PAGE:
"I wasn't surprised, I was just scared," Texas high school student says after shooting

SANTA FE, Texas -- Three months after high school students across the U.S. mobilized and vowed "never again," it has happened again -- a deadly school shooting, "CBS Evening News" anchor Jeff Glor reports. It happened Friday morning at Santa Fe High School, about 30 miles southeast of Houston.

At least ten people were killed -- nine students and one adult. Ten others were wounded. 

The chaos played out over police radio calls: "They're having a shooting at the high school. Have an officer down, shooter not in custody." 

"More shots fired, additional shots fired," a voice over the radio said. "We have an active shooter, several people down. ... He's actively shooting. He's in the art room. We've got shots fired right now guys," it continued.

The fire alarm was pulled. The alleged shooter had a shotgun and .38 revolver.

Dakota Shrader, a sophomore, was in the building. 

"Soon as the alarms went off everyone started running outside and I looked at the building and all you could hear was 'boom, boom, boom,' and I just ran as fast as I could to the nearest floor so that I can hide and I called my mom," she said.

Paige Curry, another student, called her mother, too. 

"I just told her, 'Mom, there are gunshots. I heard four shots,'" she said. "And it was kind of -- it was real. It was real this time." 

Fleeing students were huddled onto fields away from the school as frightened parents raced to the scene looking for terrified children.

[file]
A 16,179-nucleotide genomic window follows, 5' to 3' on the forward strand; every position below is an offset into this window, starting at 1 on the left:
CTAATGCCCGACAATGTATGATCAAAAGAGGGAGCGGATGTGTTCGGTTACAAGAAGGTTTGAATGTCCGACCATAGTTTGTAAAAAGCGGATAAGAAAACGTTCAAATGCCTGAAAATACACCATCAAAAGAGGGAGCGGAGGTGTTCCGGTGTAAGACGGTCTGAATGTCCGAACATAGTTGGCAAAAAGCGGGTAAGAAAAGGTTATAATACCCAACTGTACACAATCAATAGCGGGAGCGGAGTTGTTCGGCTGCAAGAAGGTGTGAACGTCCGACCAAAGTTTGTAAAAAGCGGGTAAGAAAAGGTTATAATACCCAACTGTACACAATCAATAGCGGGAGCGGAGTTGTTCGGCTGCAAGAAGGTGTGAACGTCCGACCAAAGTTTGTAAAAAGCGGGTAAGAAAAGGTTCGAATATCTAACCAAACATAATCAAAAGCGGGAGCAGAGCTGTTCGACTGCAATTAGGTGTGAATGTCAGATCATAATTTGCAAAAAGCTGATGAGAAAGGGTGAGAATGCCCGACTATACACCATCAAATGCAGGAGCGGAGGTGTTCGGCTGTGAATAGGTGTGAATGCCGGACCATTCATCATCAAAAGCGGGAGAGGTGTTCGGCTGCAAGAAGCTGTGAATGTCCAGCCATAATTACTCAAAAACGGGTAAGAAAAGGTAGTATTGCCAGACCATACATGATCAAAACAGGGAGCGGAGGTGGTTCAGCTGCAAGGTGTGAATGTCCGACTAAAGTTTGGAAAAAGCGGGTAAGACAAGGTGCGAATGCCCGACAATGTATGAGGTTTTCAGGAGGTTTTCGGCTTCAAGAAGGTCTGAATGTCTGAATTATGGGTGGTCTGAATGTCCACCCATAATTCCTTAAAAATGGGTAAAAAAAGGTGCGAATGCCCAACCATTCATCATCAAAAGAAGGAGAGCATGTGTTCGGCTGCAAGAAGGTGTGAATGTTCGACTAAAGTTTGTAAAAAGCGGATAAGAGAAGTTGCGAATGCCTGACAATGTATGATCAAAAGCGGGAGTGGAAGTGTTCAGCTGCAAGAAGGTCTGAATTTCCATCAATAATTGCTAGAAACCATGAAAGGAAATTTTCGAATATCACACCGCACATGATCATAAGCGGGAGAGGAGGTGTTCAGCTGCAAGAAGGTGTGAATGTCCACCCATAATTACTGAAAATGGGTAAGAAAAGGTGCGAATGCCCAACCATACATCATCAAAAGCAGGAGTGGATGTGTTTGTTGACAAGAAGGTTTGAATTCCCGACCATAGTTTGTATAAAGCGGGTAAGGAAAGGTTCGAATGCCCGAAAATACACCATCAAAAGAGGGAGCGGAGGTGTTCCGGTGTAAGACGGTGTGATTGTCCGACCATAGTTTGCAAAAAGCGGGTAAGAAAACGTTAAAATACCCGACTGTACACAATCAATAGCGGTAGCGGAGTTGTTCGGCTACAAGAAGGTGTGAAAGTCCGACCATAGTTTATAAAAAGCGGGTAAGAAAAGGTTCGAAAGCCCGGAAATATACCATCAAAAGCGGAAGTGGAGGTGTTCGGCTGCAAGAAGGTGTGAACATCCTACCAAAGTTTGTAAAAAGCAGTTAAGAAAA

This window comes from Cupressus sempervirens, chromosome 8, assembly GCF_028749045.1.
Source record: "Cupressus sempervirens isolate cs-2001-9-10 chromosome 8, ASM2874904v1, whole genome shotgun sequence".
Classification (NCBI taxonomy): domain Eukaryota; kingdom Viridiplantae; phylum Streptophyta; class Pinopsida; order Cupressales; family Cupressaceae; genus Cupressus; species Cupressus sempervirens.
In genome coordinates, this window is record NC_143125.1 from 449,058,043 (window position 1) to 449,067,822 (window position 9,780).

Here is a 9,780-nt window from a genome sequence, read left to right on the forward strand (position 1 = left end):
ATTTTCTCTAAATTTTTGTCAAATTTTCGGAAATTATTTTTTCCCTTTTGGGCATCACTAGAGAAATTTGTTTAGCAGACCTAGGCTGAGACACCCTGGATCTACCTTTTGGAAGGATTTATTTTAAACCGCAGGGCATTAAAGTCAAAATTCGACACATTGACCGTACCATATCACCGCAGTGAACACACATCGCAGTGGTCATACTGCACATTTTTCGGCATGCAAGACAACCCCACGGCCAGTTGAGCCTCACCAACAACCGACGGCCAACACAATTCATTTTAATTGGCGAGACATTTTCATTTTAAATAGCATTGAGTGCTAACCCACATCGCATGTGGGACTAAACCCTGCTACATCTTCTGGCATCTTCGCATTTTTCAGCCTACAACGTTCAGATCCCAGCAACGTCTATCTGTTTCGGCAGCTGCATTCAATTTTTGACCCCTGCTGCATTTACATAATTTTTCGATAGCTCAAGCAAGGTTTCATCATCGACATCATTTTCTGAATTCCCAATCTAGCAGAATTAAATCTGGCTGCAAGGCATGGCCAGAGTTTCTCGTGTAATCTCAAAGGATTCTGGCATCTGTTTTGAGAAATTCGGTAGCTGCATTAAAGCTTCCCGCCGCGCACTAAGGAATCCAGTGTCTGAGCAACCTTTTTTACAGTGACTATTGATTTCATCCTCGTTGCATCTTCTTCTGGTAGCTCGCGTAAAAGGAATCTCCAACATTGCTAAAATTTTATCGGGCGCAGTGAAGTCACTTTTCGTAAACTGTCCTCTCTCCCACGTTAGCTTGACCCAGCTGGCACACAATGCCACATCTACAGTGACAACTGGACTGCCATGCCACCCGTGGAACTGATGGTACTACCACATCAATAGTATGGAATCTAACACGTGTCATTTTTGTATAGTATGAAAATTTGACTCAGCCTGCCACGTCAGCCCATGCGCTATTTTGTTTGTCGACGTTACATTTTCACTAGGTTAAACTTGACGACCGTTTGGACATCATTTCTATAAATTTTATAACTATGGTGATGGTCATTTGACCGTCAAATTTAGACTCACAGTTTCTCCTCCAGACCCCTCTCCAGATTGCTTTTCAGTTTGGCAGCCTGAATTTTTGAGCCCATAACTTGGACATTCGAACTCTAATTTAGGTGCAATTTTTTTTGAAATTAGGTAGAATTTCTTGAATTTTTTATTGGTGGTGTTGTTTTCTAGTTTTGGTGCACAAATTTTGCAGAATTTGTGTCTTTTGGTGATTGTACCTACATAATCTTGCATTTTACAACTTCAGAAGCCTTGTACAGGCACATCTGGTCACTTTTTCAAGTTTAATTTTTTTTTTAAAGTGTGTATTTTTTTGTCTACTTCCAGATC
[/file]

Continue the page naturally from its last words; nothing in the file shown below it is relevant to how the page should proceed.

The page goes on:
The ten wounded were rushed to area hospitals. Six students were taken to Clear Lake Regional Medical Center. 

Thirty minutes after the initial call, the shooting was over -- but the threat was not. School District Police Chief Walter Braun said explosive devices were found in the high school and surrounding areas adjacent to the high school. 

"Because of the threat of these explosives, community members should be on the lookout for anything that looks out of place," he said. 

The devices included pressure cookers and pipe bombs. 

Police say the 17-year-old suspected gunman, Dimitrios Pagourtzis, was a student at Sante Fe High School and is now in custody. Another student has been detained as a person of interest. 

Texas Governor Greg Abbott said the shooter wanted to commit suicide. 

"As you probably know, he gave himself up, so he didn't have the courage to commit the suicide he wanted to earlier," Abbott said. 

Curry, the student, said she wasn't surprised a shooting unfolded.

"It's been happening everywhere," she said. "I felt -- I've always kind of felt like eventually it was gonna happen here, too. So I don't know. I wasn't surprised, I was just scared."

Back in April, Santa Fe students joined a nationwide school walkout to protest gun violence in the wake of the massacre at Marjory Stoneman Douglas High School in Parkland, Florida. Stoneman Douglas students tweeted their support Friday for Santa Fe, one saying "I should be celebrating my last day of high school, but instead my heart is broken to hear of the tragedy at Santa Fe." 

President Trump was preparing to speak at a summit on prison reform Friday when he was forced to again address the nation's plague of gun violence. There have already been 16 school shootings this year.

"This has been going on too long in our country," Mr. Trump said. He expressed frustration and offered his support in the wake of the deadly shooting, CBS News' Paula Reid reports. 

"My administration is determined to do everything in our power to protect our students, secure our schools," he said.

Just three months ago, the president met with the victims of the Parkland, Florida, tragedy, and he promised those families he would make schools safer.

But his calls for stronger federal background checks and raising age limits nationwide on rifle purchases have gone nowhere.

At the state level, however, the Parkland families did see some success.

Florida's Republican Governor Rick Scott pushed through a new law that raises the minimum age for buying rifles and provides more mental health counseling for troubled students. Florida's new law also allows some school employees to be armed.